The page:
The Science of Influence: How to Get Anyone to Say Yes in 8 Minutes or Less
The second one person sees another, a lot happens in the unconscious mind.The conscious results are often seemingly instantaneous. Do any of these thoughts sound familiar to you?
'It's a gut instinct. I don't like her. I can't put my finger on it.'
'There's just something about him that bugs me. I don’t know what it is, but I can always tell.'
'My intuition tells me that he's just not right.'
People think and feel these thoughts when they observe mixed signals from people they meet.There is an internal conflict between the nonverbal (we'll call it 'body language' from here on in) and the verbal signals a person receives. The sad part is that people really believe they have good instincts and that they should trust their intuition. Why sad? Because when there are mixed messages in communication the person tends to say 'no' because 'it' doesn't feel 'right.'
You see someone new: In the first four seconds of that encounter (or observation!) an incredible amount of processing happens in your brain at the unconscious level. You'll never know what went on. Would you like to have a clue as to what is going on in the threepound machine behind your eyes?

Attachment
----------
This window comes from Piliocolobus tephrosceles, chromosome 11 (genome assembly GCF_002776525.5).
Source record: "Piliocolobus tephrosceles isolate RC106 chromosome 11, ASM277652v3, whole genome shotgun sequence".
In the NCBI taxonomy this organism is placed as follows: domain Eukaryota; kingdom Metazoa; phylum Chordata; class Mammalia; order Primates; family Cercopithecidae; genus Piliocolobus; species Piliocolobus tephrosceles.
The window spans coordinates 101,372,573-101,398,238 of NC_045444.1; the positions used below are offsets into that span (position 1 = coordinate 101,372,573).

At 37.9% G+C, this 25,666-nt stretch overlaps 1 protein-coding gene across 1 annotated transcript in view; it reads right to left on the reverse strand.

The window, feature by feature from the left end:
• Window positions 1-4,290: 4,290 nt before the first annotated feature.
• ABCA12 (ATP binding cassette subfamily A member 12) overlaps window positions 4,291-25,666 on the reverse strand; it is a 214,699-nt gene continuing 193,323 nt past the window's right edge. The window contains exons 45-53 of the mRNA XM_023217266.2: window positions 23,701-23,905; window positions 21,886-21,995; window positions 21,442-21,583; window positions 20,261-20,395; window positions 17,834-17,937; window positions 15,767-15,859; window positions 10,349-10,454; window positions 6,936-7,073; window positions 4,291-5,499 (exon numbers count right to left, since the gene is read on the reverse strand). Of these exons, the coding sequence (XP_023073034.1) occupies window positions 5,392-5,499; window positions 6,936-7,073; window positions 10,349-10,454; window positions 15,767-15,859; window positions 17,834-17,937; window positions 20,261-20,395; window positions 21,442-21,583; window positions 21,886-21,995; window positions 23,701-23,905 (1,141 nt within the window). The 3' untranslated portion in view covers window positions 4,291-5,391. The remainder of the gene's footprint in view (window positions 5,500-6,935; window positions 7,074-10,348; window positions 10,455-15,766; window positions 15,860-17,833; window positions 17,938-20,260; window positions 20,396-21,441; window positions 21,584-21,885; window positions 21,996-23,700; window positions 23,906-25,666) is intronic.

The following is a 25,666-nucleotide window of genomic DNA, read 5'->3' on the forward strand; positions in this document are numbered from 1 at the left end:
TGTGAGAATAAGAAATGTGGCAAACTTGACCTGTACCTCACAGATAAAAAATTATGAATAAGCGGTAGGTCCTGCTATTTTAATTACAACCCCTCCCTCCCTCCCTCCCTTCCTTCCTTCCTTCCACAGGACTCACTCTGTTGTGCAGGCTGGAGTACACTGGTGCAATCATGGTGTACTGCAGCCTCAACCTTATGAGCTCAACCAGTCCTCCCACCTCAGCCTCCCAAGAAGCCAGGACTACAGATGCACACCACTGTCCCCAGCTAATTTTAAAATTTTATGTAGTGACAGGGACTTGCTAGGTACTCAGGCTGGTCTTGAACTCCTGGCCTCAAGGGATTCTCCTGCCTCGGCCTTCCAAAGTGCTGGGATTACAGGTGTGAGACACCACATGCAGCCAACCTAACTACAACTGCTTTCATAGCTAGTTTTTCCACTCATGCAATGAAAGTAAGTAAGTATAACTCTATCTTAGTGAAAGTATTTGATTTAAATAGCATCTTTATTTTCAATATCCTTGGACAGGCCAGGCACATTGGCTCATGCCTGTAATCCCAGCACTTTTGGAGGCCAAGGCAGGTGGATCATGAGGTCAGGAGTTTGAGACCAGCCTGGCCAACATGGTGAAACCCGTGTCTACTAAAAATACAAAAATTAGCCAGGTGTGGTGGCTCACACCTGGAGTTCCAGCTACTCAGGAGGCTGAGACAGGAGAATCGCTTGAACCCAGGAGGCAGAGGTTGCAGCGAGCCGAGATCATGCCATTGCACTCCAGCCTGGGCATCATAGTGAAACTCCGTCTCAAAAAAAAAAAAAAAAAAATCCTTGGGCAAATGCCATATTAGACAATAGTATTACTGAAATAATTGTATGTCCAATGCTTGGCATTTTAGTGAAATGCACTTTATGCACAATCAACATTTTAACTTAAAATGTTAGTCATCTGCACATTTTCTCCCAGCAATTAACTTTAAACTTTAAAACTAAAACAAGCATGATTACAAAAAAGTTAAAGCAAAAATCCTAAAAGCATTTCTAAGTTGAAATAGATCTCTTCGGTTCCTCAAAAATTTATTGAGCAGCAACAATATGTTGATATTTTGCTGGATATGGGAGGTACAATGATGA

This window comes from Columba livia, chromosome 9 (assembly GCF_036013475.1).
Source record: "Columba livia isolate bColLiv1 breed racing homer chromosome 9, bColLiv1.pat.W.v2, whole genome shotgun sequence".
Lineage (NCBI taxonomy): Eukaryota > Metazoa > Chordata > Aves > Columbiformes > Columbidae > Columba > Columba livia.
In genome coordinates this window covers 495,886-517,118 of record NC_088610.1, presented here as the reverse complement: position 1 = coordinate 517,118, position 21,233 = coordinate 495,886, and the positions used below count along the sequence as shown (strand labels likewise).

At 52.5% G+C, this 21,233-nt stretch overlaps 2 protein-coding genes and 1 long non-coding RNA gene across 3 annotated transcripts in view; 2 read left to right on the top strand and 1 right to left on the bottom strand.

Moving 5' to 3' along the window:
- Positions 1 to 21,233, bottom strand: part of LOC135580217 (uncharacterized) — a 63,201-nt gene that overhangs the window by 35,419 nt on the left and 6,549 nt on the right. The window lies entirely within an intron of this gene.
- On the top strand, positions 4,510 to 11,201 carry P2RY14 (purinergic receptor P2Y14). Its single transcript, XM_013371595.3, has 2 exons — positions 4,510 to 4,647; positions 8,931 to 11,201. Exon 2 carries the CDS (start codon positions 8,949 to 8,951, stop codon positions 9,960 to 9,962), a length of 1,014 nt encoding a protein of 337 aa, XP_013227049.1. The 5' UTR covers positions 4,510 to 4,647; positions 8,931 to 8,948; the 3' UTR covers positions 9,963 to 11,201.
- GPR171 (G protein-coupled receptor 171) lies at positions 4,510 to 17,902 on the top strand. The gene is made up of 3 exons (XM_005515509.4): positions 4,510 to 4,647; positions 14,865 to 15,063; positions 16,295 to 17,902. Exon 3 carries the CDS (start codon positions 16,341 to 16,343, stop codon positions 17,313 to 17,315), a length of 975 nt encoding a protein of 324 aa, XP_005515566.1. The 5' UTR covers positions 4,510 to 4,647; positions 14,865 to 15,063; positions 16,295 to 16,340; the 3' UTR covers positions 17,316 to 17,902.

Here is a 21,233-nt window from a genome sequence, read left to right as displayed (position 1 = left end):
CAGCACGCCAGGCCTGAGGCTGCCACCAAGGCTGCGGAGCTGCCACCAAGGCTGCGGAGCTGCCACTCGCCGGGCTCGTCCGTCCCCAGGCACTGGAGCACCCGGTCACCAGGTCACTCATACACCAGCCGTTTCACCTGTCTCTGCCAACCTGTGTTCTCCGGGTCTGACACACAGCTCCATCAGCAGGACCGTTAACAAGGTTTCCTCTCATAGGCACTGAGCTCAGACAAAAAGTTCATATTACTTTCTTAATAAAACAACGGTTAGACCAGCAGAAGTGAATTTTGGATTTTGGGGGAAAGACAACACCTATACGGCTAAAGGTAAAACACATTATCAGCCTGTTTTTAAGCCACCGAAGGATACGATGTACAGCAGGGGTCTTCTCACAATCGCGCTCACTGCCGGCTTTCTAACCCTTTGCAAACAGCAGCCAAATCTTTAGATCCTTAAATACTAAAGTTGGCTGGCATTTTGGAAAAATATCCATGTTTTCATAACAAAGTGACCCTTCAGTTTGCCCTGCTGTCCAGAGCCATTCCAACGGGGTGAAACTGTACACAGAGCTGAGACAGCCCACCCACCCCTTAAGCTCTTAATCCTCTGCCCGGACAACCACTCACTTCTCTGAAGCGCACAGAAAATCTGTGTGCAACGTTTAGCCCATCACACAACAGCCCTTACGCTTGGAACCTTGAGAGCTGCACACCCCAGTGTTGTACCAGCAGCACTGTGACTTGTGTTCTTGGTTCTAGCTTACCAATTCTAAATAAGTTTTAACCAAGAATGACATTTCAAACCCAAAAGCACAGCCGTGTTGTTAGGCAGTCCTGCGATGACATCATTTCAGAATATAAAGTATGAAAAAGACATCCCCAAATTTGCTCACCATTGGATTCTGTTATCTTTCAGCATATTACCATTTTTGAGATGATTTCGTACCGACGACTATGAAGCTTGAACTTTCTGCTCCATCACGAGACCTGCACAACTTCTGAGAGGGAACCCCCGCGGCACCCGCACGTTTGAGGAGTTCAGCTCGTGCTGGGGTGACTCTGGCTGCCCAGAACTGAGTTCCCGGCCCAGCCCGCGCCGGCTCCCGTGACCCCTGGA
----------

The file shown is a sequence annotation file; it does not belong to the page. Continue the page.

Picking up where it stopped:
When you first meet someone, millions of neurons in the brain are activated.Your brain immediately wakes up. The brain instantly tries to categorize the person into a certain type. Who is she like? Is that good? Is she attractive? What's unique about her? What is familiar about her? All of this is done without thought and awareness. It's the way the brain works.
If you had to consciously analyze everything about everyone new you met, you would be so busy at the conscious level that you'd have absolutely no time to think about anything but how they look. Instead, the unconscious mind immediately goes to work, makes all kinds of judgments and evaluations, and essentially pegs the person as a winner or loser in approximately four seconds.
Sometimes all of this happens in less than four seconds and sometimes it takes a little more time, but in those first moments after one person meets another there is an intensely powerful 'yes' or 'no' response. This response is about the person. It has nothing to do with their religion, their political party, or their product or service. It's just 'yes' or 'no.'
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